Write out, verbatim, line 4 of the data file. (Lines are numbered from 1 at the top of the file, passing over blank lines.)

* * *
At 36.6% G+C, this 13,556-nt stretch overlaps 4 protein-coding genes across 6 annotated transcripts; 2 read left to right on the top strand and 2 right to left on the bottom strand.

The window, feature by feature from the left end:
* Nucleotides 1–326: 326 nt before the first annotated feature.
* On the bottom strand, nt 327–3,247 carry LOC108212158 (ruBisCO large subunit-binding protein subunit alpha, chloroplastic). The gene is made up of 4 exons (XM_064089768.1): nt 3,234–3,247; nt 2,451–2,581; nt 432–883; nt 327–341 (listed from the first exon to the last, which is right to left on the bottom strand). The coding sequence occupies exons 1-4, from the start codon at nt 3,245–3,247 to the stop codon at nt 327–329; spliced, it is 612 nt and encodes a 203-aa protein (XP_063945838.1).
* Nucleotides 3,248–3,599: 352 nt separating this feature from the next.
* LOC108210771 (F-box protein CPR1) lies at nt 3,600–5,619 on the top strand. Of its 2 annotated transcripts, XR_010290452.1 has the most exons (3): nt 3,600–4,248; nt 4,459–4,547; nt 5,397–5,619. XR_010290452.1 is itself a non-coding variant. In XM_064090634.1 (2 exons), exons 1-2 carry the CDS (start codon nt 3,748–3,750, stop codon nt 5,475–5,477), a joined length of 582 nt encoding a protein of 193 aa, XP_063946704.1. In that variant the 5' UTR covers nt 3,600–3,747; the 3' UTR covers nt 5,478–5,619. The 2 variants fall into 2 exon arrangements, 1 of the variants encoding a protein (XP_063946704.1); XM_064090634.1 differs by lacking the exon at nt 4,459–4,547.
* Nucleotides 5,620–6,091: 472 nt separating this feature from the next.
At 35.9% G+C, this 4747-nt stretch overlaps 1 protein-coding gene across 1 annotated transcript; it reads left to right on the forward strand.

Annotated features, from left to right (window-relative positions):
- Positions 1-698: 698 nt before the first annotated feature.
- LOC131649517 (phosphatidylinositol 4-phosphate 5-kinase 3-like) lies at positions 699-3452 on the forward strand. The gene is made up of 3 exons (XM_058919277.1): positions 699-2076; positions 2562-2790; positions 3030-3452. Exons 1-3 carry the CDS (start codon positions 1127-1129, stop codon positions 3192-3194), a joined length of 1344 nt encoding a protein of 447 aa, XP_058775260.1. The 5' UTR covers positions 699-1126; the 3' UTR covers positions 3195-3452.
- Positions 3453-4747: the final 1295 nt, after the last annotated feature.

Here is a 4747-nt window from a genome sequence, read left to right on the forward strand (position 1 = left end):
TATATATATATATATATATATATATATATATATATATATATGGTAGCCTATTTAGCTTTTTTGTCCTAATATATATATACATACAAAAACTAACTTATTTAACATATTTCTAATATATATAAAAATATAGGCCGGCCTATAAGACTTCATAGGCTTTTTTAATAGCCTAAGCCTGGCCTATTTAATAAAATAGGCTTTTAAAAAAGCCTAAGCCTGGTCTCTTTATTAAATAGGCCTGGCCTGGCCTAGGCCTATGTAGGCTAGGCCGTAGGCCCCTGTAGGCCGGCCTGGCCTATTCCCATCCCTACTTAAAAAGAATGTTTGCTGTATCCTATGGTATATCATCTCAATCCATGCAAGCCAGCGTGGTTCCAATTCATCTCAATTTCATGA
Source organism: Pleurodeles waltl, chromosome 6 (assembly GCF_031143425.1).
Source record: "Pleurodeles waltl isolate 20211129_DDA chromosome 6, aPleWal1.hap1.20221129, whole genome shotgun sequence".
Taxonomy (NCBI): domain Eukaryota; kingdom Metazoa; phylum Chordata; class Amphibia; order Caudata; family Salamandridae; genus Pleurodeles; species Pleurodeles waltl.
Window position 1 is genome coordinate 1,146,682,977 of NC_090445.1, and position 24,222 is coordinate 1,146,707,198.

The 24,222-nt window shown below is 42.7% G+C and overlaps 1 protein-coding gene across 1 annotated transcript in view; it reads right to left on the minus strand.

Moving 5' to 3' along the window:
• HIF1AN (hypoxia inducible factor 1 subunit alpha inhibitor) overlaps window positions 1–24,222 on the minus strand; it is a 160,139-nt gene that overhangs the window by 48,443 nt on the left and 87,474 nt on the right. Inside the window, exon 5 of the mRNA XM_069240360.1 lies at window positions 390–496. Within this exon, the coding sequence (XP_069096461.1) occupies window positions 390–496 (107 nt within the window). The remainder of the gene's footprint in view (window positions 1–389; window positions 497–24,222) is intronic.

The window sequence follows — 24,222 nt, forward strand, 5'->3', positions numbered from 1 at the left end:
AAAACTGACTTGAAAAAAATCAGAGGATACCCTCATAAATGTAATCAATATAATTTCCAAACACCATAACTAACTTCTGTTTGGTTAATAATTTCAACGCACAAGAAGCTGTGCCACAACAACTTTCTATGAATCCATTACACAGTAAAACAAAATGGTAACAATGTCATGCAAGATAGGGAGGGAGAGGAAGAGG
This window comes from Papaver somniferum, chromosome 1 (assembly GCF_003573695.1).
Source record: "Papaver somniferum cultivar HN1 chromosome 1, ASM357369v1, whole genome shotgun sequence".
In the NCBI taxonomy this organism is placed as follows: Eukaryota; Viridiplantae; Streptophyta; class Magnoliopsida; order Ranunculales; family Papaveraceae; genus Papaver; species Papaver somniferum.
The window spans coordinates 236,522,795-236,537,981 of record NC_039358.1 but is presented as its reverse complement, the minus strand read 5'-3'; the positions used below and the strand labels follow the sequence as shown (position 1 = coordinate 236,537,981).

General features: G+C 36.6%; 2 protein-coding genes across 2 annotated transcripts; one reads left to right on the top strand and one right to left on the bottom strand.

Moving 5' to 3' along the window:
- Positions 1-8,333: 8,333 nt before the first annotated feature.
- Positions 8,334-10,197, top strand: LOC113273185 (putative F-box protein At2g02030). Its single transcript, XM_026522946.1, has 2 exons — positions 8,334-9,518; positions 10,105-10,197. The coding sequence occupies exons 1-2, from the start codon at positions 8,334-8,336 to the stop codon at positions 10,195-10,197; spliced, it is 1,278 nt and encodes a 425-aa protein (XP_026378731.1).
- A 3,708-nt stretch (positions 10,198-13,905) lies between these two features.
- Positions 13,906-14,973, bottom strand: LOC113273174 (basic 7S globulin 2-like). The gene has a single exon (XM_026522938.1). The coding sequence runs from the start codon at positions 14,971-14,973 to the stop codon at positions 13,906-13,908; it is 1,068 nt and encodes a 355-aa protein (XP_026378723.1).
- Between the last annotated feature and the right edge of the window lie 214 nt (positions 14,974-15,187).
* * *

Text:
* On the bottom strand, nt 327–3,247 carry LOC108212158 (ruBisCO large subunit-binding protein subunit alpha, chloroplastic). The gene is made up of 4 exons (XM_064089768.1): nt 3,234–3,247; nt 2,451–2,581; nt 432–883; nt 327–341 (listed from the first exon to the last, which is right to left on the bottom strand). The coding sequence occupies exons 1-4, from the start codon at nt 3,245–3,247 to the stop codon at nt 327–329; spliced, it is 612 nt and encodes a 203-aa protein (XP_063945838.1).